October 03, 2009

A green thing which stands in the way

"The tree which moves some to tears of joy is in the eyes of others only a green thing which stands in the way. Some see Nature all ridicule and deformity, and some scarce see Nature at all. But to the eyes of the man of imagination, Nature is Imagination itself. As a man is, so he sees." --William Blake

October 02, 2009

Here we go again

It looks like we're going to be in for another coal-fired hissy fit as the EPA takes a more active role in regulating mountaintop removal mining. Here's WV Public Radio on the topic. As I've said more than once here before, it wouldn't surprise me if things get really ugly around here.

This past summer, El Cabrero made the following predictions about coal controversies:

First, the powers that be here will resist any climate change legislation or regulations of mining with the same intensity that those in the south resisted desegregation.

Second, state political leaders will try to outdo each other in positioning themselves as defenders of the status quo--even some of the ones who know better.

Third, it wouldn't surprise me if somebody gets killed. If that happens, it will probably be at the hands of people inflamed by over-heated rhetoric.

Fourth, when it's all over, people will wish they'd done things differently.

MISSION ACCOMPLISHED? The stock market may be back from the brink, but unemployment is likely to remain high and do a lot of damage without more action to stimulate the economy, according to Paul Krugman's latest.

LOUDNESS AND LOBBYISTS dominate efforts to block real health care reform, according to this op-ed from the Gazette.

RACISM AND THE RIGHT are discussed here.

A BLAST FROM THE PAST. I guess we can start revising the family tree after the discovery of a hominid who walked upright more than 4 million years ago.


October 01, 2009

Pre-Copernican economics

The astronomer Ptolemy, circa 90-168 AD.

Lately Goat Rope has been looking at some of the flaws of some schools of economic of economic theory, especially those of the market fundamentalist variety with their warped view of humans as organic calculators.

Just as I was about to head once more into the breech, a friend passed on a link to this op-ed from the Washington Post by Harold Meyerson that speaks my mind. Here are the first three paragraphs:

"The worldly philosophers" was economist Robert Heilbroner's term for such great economic thinkers as Adam Smith, Karl Marx, John Maynard Keynes and Joseph Schumpeter. Today's free-market economists, by contrast, aren't merely not philosophers. They're not even worldly.

Has any group of professionals ever been so spectacularly wrong? Pre-Copernican astronomers and cosmologists, I suppose, and for the same reason, really: They had an entire, internally consistent, theoretically rich system that described the universe. They were wrong -- the sun and other celestial bodies save the moon didn't actually revolve around the Earth, as they insisted -- but no matter. It was a thing of beauty, their cosmic order. A vast faith was sustained in part by their pseudo-science, a faith from which such free thinkers as Galileo deviated at their own risk.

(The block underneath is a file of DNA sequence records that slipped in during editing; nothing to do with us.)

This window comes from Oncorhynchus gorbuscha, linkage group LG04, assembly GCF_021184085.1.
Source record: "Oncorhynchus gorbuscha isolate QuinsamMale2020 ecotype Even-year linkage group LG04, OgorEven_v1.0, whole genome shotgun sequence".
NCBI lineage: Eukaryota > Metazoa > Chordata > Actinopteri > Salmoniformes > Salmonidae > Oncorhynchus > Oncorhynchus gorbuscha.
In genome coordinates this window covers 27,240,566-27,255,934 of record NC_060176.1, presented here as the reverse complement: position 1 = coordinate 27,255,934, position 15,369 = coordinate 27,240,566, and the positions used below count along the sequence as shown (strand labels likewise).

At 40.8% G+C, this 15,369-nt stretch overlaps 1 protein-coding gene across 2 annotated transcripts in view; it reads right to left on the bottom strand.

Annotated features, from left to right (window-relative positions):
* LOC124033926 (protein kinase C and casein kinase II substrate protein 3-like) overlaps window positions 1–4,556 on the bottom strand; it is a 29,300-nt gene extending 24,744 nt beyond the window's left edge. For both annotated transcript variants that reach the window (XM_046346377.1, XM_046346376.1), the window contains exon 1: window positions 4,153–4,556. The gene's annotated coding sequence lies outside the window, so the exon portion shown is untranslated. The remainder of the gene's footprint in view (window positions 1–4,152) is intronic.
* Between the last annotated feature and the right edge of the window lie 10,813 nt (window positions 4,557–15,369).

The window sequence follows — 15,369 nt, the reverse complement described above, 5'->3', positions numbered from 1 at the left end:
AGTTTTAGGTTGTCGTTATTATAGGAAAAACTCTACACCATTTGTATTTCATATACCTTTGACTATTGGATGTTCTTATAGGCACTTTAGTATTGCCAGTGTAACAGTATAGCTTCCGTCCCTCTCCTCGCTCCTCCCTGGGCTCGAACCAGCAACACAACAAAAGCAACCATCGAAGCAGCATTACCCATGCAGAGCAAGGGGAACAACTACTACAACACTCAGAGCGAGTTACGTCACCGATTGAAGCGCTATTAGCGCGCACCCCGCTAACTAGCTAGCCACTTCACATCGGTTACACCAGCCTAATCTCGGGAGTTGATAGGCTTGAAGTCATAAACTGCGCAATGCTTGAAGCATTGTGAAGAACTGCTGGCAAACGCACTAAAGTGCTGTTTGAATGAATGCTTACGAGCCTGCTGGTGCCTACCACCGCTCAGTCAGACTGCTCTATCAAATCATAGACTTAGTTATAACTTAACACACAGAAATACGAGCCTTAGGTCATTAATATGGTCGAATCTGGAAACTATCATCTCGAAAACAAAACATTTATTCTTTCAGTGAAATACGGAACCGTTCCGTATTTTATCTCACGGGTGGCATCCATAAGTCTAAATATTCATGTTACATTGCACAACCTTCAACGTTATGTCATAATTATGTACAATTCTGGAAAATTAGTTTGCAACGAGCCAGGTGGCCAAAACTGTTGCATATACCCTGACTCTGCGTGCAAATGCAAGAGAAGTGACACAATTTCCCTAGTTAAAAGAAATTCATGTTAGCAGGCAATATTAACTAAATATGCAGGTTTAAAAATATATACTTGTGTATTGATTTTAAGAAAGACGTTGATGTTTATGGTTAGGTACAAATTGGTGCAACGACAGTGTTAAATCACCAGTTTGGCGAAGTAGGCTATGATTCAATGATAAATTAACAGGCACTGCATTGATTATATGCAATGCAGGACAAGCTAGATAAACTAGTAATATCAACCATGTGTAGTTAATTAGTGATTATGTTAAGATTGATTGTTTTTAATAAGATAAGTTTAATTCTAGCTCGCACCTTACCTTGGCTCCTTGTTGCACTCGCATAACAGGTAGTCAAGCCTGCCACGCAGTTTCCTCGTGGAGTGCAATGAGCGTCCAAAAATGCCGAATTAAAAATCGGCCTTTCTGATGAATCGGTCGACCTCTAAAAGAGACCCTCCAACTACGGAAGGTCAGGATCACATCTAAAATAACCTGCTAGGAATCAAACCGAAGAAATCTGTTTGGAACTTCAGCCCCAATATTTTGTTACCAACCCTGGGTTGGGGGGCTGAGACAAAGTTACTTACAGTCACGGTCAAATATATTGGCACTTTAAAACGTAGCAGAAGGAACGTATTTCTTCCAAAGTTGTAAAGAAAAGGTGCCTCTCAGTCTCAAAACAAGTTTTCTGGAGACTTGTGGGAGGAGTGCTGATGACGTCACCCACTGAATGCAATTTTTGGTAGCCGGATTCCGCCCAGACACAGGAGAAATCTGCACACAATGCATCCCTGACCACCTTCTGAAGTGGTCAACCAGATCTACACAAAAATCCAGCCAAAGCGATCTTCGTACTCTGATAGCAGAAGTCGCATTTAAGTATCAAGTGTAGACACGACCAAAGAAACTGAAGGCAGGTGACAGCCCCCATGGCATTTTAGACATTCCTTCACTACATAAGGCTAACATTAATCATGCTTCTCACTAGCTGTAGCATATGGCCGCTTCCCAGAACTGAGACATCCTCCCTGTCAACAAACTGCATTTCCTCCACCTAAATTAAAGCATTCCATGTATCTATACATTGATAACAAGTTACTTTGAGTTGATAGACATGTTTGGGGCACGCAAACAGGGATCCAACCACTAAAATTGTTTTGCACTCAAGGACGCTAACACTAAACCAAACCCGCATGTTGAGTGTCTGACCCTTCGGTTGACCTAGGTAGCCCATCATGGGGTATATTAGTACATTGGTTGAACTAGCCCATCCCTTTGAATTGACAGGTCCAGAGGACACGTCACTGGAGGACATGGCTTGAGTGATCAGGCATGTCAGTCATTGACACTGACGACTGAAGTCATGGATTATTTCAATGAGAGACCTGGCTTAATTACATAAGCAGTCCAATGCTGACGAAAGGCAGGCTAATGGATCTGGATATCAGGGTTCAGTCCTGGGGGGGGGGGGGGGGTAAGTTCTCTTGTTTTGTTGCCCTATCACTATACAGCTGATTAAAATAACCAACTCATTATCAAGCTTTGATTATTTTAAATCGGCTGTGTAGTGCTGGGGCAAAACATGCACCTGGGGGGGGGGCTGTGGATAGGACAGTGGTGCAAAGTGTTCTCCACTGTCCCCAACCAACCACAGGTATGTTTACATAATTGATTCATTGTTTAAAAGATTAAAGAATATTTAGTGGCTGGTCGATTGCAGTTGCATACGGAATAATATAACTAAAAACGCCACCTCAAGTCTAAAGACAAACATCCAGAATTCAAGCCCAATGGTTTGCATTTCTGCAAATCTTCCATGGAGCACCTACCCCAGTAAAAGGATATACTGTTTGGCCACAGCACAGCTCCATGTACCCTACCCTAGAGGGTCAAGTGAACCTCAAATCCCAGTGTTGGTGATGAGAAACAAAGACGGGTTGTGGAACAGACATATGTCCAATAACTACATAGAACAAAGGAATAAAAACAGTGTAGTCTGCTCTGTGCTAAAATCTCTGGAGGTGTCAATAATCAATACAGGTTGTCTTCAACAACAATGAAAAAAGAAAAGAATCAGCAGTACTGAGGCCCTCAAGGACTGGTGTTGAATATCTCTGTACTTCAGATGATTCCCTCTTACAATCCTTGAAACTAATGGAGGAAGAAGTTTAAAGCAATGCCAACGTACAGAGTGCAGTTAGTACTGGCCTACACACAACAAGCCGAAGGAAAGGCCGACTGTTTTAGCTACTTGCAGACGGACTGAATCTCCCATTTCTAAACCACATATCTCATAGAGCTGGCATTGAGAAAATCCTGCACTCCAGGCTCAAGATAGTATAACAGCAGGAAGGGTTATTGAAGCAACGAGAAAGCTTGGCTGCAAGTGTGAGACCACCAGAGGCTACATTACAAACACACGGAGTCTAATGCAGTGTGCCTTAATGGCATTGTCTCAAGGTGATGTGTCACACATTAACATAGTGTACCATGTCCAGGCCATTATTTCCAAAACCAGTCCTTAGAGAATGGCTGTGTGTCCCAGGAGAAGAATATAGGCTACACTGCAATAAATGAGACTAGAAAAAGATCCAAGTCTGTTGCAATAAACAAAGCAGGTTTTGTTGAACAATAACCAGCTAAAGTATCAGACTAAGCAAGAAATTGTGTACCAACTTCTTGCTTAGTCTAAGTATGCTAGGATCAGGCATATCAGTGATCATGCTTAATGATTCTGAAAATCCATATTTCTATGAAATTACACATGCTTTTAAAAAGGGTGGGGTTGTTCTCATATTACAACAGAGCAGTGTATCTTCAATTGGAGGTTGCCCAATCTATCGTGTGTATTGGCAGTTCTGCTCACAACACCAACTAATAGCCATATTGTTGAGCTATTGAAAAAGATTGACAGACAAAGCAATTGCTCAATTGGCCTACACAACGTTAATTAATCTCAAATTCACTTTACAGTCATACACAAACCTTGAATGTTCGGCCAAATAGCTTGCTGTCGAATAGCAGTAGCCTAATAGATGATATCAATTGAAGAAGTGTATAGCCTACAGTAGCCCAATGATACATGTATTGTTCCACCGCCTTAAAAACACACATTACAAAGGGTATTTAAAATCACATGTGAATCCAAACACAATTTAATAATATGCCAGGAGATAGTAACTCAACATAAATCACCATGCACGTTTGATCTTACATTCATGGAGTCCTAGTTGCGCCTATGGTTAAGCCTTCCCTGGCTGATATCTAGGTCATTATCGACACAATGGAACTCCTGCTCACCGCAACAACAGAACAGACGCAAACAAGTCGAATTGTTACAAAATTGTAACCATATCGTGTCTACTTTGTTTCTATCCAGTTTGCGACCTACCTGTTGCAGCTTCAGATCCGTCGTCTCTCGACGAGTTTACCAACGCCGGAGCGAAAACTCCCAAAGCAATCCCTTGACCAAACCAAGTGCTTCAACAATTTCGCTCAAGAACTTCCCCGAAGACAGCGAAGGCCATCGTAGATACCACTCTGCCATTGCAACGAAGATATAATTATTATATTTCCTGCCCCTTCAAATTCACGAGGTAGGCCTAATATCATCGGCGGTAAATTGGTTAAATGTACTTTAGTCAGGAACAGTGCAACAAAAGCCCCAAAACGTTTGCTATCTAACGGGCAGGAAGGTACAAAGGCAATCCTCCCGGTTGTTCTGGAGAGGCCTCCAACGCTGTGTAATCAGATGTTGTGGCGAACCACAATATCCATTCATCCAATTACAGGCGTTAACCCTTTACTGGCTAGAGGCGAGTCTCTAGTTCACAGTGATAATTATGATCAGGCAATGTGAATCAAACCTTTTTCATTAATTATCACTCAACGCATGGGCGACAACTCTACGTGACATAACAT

As it was with the pre- (or anti-) Copernicans, so it is with today's mainstream economists. Theirs is an elegant system, a thing of beauty in itself, as the New York Times' Paul Krugman has argued. It just fails to jell with reality. And unlike the pre-Copernicans, whose dogma posed a threat to those who challenged it but not, at least directly, to anyone else, their latter-day equivalents in the economic profession pose a clear and present danger to the well-being of damned near everyone.

The rest is here and methinks it's well worth reading.

IT'S NOT OVER YET. Support for a public option in health care reform is high despite Tuesday's vote in the Senate finance committee.


THE OFFICE-CAR is a dangerous place.


September 30, 2009

The ultimatum game--don't monkey around with it

Don't offer this guy a bum deal.

A classic experiment in behavior economics challenges the image of people as rational agents who always act in their own material self interest. It's called the ultimatum game and it works like this:

there are two players, one with say $10 and the other with nothing. Player A decides how to split the money and makes a take it or leave it offer to Player B. Player B can either accept what is offered or veto the whole deal.

While it would technically be in Player B's rational interest to accept whatever is offered, even if it's only $1, most people in that position insist on a fairer division, even if it means walking away from a bad deal with nothing at all.

In most games, the average amount offered was $4.71. When people in Player B's position were asked what the lowest amount they would take would be, the average answer was $2.59. As Michael Marmot put in in The Status Syndrome,

"Players were prepared to tolerate a degree of inequality if the absolute reward to them was great enough. But if the inequality increased sufficiently, or the absolute rewarded went down enough, the game wasn't worth it, and they opted for both getting nothing."

That's also the way some monkeys play it. James Surowiecki in an old New Yorker column relates the following:

...the primatologists Sarah F. Brosnan and Frans B. M. de Waal released a study showing that female brown capuchin monkeys seem to have a sense of fairness, too. Pairs of capuchins had been trained to give Brosnan pebbles in exchange for slices of cucumber. This idyllic monkey market economy was disrupted, though, when the scientists changed the pay scale, rewarding one monkey with a delicious grape and the other with the same measly old cucumber. Exposed to this injustice, the capuchins who were given cucumbers often refused to eat; forty per cent of the time, they stopped trading entirely. Things got worse when one monkey in each pair was given a grape for doing nothing at all. The other monkeys often responded by tossing away their pebbles; eighty per cent of the time, they stopped trading. The capuchins were willing to forfeit cheap food simply to express their displeasure at their partners’ unearned riches.